The only problem with searching the site is that I'll find a gem of something that I'm *not* looking for and it's off on another rabbit trail!!! grin  Great information here and what seems like great people!!!

Thanks everyone for your time and patience with me.
Ed





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American blood spilled to protect the freedom and peace of people all over the world.  320,000 USA casualties in WWI, 1,076,000 USA casualties in WWII, 128,000 USA casualties in the Korean War, 211,000 casualties in the Vietnam "conflict", 57,000 USA casualties in "War on Terror".  Benghazi, Libya, 13 USA casualties. These figures don't include 70,000 MIA.  But, the leaders of one political party of the United States of America continue to make the statement..."What difference does it make?".

"We can't expect the American People to jump from Capitalism to Communism, but we can assist their elected leaders in giving them small doses of Socialism, until they awaken one day to find that they have Communism."..."The press is our chief ideological weapon." - Nikita Khrushchev
L Daxon
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« Reply #6 on: June 28, 2011, 11:02:44 AM »

Ed,

You only want to start with/put on one box at a time.  You don't want to give the bees any more space than they can work, otherwise you might get pests taking up space in the unused boxes.  You start with the first brood box and when it is about 70% filled out, you add the next one, and so on.  The girls will only fill out the frames they need and can cover/work. But the flip is if you don't give them enough space they will swarm.

I've read that two 8 frame mediums = one deep. So I build up to at least 3 mediums for brood, maybe 4. Sometimes take it back down to 2-3 in winter as the population dwindles through the fall.

You probably should experiment with several types of frames and foundation.  I know this is anal but I started with full plastic frames in my brood chambers so I could tell they were brood frames. (though I definitely think the bees prefer wood to plastic). Switched to wood w/foundation in honey supers. This  helps me know what frames where on when I used chemicals (most treatments tell you not to use with honey supers on--so I know my wood frames/honey frames have not been exposed to chemicals).

I use the thin cut comb foundation for my honey supers as I like a lot of cut comb. But this year I did  some foundationless supers.  Not sure how that is going to work as I unexpectedly have the use of a powered extractor.  Don't know if the thin or foundationless frames will hold up in the extractor.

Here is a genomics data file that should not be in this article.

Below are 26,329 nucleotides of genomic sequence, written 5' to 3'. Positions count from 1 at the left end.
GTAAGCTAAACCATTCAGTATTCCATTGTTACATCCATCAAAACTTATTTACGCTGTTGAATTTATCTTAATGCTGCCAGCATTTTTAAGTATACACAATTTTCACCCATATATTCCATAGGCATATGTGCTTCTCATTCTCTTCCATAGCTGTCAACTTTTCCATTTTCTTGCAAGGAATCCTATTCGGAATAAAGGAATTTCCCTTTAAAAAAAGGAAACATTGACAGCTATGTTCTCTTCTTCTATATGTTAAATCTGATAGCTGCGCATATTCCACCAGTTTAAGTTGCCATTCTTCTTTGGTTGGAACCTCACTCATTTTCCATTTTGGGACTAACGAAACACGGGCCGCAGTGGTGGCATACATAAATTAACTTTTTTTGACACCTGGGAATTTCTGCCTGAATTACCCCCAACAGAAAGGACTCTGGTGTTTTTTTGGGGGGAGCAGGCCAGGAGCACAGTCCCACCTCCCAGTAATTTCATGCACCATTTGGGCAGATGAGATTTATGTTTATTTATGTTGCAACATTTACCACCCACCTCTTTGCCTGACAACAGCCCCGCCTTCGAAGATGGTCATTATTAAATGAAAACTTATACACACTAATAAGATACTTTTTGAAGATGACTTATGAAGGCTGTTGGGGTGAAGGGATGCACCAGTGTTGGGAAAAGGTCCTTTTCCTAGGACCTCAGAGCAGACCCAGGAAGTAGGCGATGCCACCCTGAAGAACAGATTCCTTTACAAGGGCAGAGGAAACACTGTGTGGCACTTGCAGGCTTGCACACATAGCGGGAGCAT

I have screened bottom board on all 3 of my hives, and the slatted bottom racks to cut down on bearding.

Another anal thing I do is color code all my equipment.  I paint all the brood boxes & bottom boards white.  My slatted racks are each painted a different color like blue, green, yellow and that is how I name the hives, i.e. the blue hive, yellow hive, etc.  Sometimes my husband will yell at me, "Linda, you had better come here and look at your blue hive," if he thinks there is something unusual going on.  Now the honey supers, shims, feeders, etc. I leave natural with a wood preservative.  Those things aren't on the hive more than a couple of months at a time. This way I can look at a hive and tell exactly what is on it based on the color of the item.  You'd be surprised at how often you put something like a feeder or even a honey super and forget it is on (especially when you are using all medium boxes and have multiple hives).

Linda D
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annette
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« Reply #7 on: June 28, 2011, 12:03:22 PM »

Yes Ed

The bees like to store their honey up above the brood chamber, so eventually they either force the queen down below or she goes there herself (I really don't know), but the honey is always above the brood chamber.  There is also honey down below in the brood chamber, but not as much as they store up above.

Yes I have to deal with very cold temps here in the winter. Down to 20's and 30's at night for many months. Then up to the 90 and 100's for many weeks in the summer.

Good luck and keep asking questions if you need to

Annette
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mikecva
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« Reply #8 on: June 28, 2011, 01:26:55 PM »

I guess I am out of the consensus but I use Queen excluders and plastic foundation. My girls are doing great this year (well ahead of my neighbors, but try not to compare colones they are all different). I also use all mediums. As for feeding, only feed when they need it but never during the time your bees are making honey as you will end up with watered-down honey.

-Don't be in a hurry to medicate your colonies, unless you think you need to to keep the hive from dying.  There are lots of good IPM (Integrated Pest Management) techniques you can use to help with varroa, shb, etc.         
Here I try to use natural medications but most of all follow the label, it is better (IMHO) to under medicate then over.
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sterling